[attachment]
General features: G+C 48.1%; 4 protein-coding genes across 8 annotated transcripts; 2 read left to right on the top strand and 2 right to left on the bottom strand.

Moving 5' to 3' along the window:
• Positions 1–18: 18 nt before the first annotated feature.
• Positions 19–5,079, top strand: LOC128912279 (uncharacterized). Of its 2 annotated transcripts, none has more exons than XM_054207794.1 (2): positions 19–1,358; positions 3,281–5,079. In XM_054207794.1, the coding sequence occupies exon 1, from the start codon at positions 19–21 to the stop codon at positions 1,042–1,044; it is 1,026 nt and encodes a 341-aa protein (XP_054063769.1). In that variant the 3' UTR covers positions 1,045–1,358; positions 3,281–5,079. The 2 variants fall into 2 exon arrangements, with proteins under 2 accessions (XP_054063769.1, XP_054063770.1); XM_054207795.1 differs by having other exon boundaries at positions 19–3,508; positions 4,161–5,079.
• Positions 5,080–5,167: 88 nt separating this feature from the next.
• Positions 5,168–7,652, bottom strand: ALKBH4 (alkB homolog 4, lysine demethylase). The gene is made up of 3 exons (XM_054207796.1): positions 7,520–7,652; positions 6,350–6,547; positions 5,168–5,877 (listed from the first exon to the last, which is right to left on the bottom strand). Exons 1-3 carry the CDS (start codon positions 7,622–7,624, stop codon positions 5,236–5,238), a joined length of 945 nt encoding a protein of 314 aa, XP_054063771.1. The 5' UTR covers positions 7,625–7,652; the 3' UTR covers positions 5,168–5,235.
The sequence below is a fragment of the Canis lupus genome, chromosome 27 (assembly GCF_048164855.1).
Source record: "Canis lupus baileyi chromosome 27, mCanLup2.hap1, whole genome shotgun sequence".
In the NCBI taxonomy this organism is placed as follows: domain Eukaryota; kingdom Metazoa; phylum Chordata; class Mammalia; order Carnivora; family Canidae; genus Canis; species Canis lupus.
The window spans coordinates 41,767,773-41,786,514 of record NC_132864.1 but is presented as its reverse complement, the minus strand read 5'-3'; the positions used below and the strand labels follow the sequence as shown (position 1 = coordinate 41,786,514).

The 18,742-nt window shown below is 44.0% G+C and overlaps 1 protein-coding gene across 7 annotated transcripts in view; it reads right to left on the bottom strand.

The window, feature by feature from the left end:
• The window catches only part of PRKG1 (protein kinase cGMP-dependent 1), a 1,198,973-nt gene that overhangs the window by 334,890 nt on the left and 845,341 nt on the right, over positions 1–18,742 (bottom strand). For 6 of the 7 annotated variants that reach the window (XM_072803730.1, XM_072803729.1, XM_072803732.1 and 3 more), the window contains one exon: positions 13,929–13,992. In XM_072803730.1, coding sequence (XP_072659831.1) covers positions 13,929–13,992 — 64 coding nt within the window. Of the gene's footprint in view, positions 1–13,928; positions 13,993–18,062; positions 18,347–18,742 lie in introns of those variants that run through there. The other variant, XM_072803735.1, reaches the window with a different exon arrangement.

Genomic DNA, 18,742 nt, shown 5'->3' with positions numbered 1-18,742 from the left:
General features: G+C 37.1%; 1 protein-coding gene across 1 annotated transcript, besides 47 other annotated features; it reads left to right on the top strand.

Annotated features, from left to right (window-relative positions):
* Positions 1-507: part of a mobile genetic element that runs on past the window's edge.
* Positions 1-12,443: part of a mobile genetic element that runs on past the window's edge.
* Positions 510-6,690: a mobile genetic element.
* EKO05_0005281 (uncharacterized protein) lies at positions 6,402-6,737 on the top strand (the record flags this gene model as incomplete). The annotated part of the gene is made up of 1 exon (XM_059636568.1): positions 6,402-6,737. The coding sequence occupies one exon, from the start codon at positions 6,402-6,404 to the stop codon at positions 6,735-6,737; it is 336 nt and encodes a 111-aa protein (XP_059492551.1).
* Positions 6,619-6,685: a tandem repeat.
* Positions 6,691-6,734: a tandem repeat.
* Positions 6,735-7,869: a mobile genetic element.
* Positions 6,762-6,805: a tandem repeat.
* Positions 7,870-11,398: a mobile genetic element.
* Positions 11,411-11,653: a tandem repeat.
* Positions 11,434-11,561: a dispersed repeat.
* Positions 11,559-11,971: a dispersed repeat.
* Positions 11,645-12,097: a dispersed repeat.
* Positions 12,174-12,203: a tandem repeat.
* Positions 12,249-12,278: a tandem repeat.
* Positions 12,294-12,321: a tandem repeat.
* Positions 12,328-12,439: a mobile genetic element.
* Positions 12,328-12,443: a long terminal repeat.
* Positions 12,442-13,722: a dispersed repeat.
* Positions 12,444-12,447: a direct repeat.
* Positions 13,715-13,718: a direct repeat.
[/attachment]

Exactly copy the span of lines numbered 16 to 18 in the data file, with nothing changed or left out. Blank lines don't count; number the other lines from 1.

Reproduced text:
Annotated features, from left to right (window-relative positions):
* Positions 1-507: part of a mobile genetic element that runs on past the window's edge.
* Positions 1-12,443: part of a mobile genetic element that runs on past the window's edge.